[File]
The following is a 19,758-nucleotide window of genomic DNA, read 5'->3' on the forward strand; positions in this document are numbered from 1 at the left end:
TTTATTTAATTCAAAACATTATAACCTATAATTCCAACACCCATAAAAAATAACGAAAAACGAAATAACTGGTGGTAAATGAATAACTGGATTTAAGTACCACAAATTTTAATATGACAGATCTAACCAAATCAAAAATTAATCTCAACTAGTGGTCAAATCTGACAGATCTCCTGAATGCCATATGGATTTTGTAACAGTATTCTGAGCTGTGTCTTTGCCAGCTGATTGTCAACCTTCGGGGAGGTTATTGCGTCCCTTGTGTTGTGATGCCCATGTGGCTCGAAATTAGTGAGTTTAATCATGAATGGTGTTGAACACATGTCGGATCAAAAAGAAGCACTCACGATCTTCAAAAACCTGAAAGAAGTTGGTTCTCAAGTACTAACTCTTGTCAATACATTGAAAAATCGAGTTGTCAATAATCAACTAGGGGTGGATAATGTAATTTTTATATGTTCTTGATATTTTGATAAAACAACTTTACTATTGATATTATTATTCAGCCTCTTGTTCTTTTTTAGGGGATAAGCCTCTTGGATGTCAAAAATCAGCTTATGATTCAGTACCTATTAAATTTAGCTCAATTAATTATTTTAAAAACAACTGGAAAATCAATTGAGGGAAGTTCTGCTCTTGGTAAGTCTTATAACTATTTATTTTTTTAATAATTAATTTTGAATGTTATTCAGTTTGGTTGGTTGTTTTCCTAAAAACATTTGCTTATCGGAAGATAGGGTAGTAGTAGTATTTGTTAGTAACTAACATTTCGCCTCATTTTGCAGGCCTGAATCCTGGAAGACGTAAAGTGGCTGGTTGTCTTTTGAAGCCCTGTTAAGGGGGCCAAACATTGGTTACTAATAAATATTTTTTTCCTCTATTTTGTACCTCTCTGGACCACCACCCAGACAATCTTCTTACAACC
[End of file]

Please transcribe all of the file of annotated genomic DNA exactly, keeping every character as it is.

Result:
The following is a 19,758-nucleotide window of genomic DNA, read 5'->3' on the forward strand; positions in this document are numbered from 1 at the left end:
TTTATTTAATTCAAAACATTATAACCTATAATTCCAACACCCATAAAAAATAACGAAAAACGAAATAACTGGTGGTAAATGAATAACTGGATTTAAGTACCACAAATTTTAATATGACAGATCTAACCAAATCAAAAATTAATCTCAACTAGTGGTCAAATCTGACAGATCTCCTGAATGCCATATGGATTTTGTAACAGTATTCTGAGCTGTGTCTTTGCCAGCTGATTGTCAACCTTCGGGGAGGTTATTGCGTCCCTTGTGTTGTGATGCCCATGTGGCTCGAAATTAGTGAGTTTAATCATGAATGGTGTTGAACACATGTCGGATCAAAAAGAAGCACTCACGATCTTCAAAAACCTGAAAGAAGTTGGTTCTCAAGTACTAACTCTTGTCAATACATTGAAAAATCGAGTTGTCAATAATCAACTAGGGGTGGATAATGTAATTTTTATATGTTCTTGATATTTTGATAAAACAACTTTACTATTGATATTATTATTCAGCCTCTTGTTCTTTTTTAGGGGATAAGCCTCTTGGATGTCAAAAATCAGCTTATGATTCAGTACCTATTAAATTTAGCTCAATTAATTATTTTAAAAACAACTGGAAAATCAATTGAGGGAAGTTCTGCTCTTGGTAAGTCTTATAACTATTTATTTTTTTAATAATTAATTTTGAATGTTATTCAGTTTGGTTGGTTGTTTTCCTAAAAACATTTGCTTATCGGAAGATAGGGTAGTAGTAGTATTTGTTAGTAACTAACATTTCGCCTCATTTTGCAGGCCTGAATCCTGGAAGACGTAAAGTGGCTGGTTGTCTTTTGAAGCCCTGTTAAGGGGGCCAAACATTGGTTACTAATAAATATTTTTTTCCTCTATTTTGTACCTCTCTGGACCACCACCCAGACAATCTTCTTACAACC